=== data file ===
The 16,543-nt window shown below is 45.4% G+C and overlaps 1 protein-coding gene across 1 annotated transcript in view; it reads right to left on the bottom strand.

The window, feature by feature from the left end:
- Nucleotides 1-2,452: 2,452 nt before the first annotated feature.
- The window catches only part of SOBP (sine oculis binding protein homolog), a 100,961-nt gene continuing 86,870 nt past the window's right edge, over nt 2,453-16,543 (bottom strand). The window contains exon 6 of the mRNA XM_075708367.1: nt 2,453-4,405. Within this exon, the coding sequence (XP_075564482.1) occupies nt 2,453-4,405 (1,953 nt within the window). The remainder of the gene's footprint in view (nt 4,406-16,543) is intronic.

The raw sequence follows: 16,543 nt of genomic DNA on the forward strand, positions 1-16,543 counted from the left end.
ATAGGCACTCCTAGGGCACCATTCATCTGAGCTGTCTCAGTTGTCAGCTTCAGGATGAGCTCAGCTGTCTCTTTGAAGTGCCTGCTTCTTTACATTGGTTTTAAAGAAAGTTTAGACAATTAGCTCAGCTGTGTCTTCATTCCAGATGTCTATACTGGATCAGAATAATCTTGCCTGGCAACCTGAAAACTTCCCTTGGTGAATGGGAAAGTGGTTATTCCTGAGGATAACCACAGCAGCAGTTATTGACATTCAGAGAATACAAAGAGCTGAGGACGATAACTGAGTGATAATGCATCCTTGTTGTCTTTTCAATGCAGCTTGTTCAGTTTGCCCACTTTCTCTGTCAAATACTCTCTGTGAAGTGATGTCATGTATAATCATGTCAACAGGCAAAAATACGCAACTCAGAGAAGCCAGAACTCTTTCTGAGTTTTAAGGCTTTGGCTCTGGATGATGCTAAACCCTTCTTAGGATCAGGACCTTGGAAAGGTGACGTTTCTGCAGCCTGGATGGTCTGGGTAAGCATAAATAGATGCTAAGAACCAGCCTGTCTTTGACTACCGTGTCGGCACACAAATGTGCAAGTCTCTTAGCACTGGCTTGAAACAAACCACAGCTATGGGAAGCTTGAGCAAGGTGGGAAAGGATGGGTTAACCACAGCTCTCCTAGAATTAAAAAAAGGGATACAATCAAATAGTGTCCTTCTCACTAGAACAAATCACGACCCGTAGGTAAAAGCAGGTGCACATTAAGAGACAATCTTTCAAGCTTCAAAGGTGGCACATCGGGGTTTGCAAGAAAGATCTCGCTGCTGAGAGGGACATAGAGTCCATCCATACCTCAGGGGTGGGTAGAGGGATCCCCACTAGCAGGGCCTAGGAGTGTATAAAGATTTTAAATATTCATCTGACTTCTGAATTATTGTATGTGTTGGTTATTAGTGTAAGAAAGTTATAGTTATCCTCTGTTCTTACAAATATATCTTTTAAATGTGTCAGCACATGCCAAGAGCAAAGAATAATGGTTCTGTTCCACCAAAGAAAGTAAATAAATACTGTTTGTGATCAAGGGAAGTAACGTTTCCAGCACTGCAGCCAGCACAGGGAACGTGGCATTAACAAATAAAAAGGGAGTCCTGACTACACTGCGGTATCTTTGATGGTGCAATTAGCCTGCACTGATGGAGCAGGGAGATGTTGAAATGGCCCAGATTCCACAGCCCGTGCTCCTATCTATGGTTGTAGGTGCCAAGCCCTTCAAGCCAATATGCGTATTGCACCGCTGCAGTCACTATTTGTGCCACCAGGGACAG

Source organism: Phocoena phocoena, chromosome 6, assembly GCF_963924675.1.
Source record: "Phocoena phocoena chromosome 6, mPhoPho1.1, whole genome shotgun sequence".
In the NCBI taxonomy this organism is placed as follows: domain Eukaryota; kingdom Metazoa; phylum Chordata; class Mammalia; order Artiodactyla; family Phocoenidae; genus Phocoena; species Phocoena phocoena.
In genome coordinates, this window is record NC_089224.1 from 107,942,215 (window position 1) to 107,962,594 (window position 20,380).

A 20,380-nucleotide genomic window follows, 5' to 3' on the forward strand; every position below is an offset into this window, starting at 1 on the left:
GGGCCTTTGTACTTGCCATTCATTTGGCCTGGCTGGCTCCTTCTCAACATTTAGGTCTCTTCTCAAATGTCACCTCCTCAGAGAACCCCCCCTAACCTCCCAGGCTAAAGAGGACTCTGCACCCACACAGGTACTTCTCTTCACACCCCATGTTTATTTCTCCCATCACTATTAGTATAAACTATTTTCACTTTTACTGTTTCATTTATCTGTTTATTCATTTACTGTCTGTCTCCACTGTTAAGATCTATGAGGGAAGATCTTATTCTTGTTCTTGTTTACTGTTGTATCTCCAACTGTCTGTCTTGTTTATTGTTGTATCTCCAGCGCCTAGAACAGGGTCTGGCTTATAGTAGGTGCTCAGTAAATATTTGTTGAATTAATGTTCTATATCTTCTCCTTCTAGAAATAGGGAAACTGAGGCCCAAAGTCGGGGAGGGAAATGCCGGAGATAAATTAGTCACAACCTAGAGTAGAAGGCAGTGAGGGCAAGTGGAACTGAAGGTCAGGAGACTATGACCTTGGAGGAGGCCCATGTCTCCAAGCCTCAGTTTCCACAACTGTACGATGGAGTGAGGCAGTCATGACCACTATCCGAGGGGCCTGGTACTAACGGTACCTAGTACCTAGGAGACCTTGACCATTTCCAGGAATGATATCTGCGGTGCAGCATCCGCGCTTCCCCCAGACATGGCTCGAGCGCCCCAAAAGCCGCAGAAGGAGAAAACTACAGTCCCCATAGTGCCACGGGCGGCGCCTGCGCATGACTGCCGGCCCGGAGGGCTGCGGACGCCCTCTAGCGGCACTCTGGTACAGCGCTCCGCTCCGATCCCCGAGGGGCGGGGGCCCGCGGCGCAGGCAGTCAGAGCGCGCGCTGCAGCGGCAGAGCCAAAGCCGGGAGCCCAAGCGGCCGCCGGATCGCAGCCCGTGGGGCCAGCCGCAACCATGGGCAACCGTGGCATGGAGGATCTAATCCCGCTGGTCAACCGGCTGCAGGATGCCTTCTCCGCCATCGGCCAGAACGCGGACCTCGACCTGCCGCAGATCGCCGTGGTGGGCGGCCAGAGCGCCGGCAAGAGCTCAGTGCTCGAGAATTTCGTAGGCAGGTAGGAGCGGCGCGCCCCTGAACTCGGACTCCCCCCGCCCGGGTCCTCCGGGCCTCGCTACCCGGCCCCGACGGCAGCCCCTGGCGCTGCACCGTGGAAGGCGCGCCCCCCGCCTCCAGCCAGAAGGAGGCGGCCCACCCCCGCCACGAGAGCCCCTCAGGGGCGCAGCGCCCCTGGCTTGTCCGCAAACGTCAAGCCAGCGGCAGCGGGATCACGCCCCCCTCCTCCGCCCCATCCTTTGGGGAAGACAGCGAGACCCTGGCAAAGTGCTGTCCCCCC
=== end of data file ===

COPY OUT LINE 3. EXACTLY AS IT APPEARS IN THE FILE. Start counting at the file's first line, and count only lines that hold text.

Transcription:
- Nucleotides 1-2,452: 2,452 nt before the first annotated feature.